A lesson is learnt. Good music, as we hear it, tends to be ours and ours alone. But bad music is everyone's: we all suffer together. Last month I related the harrowing tale of a recent family holiday in St Ives, where my girlfriend and I, while not buying beach balls in a tourist-tat emporium, happened to hear Neil Diamond's singular version of the Hollies' 'He Ain't Heavy, He's My Brother'. With customary lack of restraint, the old schlockmeister transforms a simple pop song into a full-blooded Broadway show-stopper.
We got word that our house in London was infested with fleas as we drove north on holiday in glorious weather through the borders into Scotland. Sid, who very kindly and conscientiously looks after our cats while we are away, sent a series of increasingly alarmed text messages, in which he informed us that he was suffering flea attacks of unbridled savagery on his ankles every time he went into the kitchen or sitting-room.
The moment has come for the long queue of diplomatic high-wire artists to bite the bullet: there is no immediate prospect of peace between Israel and the Palestinians. No matter how much Tony Blair huffs and Jack Straw puffs, the painful reality is that the Middle East 'road-map' is destined to join the slew of failed peace plans in the garbage can marked 'Diplomatic Good Intentions'. True, both Israeli and Palestinian Prime Ministers have embraced the 'road-map', which provides a choreographed procession towards an independent Palestinian state.
America is disengaging from Saudi Arabia. To many observers this seems shocking, to others it is unthinkable, but all the evidence points to a dramatic change in relations. A few weeks ago, the last of America's bases, Prince Sultan Air Base, was closed and the 363rd Air Expeditionary Wing deactivated. This coincides with claims that there are direct links between the House of Saud and America's arch enemy, Osama bin Laden.
Will Osama and Saddam ever be found? If they fare as well as the Bosnian Serb mass murderers Ratko Mladic and Radovan Karadzic, perhaps not. In July the desperate duo celebrated eight years on the run from indictments by The Hague Tribunal, and the smart money has them at large a while longer. Mladic seems to have vanished, but the hunt for Karadzic goes on. It goes without saying that no one is quite sure where the bouffant-haired psychiatrist and cod poet is, but best guesses have him roving the remoter parts of Republika Srpska (the Serbian bit of Bosnia) and Montenegro.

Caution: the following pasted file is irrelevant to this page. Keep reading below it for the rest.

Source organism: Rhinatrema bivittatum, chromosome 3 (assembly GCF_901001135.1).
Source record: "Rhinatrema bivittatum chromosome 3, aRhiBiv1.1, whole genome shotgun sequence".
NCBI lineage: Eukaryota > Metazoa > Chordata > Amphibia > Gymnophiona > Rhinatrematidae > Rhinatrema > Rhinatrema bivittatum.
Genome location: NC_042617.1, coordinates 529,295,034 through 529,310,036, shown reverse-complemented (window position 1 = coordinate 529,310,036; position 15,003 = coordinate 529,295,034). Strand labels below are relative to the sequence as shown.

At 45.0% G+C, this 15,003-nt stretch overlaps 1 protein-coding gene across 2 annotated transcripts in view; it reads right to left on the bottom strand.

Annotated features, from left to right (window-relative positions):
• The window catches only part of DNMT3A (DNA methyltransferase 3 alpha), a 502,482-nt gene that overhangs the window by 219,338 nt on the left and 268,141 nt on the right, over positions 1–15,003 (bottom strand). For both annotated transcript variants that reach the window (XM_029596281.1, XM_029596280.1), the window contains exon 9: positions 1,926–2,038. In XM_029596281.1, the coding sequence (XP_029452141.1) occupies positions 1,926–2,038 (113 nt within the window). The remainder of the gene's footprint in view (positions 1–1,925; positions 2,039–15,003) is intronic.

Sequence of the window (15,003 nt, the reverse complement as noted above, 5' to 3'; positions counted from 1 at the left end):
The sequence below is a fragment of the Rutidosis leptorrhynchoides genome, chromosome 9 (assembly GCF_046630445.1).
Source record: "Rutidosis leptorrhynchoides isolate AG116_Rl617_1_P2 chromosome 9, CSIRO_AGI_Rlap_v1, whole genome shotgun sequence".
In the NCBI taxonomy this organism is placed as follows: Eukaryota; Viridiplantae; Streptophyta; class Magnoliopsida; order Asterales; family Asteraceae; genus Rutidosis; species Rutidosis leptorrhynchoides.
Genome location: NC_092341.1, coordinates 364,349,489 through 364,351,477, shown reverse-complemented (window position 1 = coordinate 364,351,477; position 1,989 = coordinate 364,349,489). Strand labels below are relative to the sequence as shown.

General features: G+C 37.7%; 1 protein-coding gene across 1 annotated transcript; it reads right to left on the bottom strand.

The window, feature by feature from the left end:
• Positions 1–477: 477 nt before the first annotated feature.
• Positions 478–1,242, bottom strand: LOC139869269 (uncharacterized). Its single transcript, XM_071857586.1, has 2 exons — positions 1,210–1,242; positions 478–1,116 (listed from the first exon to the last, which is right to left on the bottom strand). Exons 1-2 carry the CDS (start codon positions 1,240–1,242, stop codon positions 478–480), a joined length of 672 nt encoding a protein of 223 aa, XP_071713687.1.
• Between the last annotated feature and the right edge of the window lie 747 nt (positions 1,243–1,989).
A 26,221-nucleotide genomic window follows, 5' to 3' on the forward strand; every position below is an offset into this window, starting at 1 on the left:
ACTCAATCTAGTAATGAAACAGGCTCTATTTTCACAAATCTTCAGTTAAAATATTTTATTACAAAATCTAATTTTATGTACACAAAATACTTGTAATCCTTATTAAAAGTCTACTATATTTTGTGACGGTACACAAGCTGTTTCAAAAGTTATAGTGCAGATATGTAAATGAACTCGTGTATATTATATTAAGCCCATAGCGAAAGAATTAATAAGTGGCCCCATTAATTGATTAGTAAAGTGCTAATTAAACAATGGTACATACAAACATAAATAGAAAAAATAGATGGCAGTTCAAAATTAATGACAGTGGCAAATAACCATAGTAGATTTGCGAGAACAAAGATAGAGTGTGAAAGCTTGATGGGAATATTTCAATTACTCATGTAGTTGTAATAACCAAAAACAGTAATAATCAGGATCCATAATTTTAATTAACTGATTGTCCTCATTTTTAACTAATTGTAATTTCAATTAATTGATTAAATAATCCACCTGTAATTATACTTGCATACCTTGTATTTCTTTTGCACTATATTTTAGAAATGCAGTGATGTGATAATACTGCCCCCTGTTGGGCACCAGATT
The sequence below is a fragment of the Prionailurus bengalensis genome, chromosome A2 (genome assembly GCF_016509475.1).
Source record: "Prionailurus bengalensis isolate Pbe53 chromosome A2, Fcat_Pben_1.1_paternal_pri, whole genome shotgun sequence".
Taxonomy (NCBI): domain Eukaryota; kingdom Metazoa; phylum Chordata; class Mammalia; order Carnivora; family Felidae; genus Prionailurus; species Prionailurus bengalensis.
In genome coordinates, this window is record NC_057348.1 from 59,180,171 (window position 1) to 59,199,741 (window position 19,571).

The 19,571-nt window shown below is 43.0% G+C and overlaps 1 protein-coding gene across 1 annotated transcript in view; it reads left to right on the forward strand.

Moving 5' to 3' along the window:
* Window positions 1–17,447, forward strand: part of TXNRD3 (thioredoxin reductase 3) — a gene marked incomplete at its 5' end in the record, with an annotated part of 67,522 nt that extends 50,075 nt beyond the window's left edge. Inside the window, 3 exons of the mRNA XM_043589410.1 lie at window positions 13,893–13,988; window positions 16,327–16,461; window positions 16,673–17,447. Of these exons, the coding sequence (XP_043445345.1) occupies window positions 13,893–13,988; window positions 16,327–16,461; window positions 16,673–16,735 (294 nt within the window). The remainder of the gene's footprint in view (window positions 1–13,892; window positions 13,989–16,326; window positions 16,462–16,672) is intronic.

The Spectator began by asking Berlusconi whether he has mended fences with Chancellor Schröder, after he likened the German Social Democrat MEP, Martin Schulz, to a Nazi camp commandant?It was I who was offended, my government and my country. I replied with a joke. I wanted to be humorous. The whole of the parliament laughed. My reply was taken and exploited against me. But you know what? It was a reply that was virtually impossible for me to resist because I once broadcast 120 episodes of Hogan's Heroes in which there was this Sergeant Schulz.
It is twilight in Sardinia. The sun has vanished behind the beetling crags. The crickets have momentarily stopped. The machine-gun-toting guards face out into the maquis of myrtle and olive, and the richest man in Europe is gripping me by the upper arm. His voice is excited. 'Look' he says, pointing his flashlight. 'Look at the strength of that tree.' It is indeed a suggestive sight.An olive of seemingly Jurassic antiquity has grown from a crack in the rock, and like some patient wooden python it has split the huge grey boulder in two.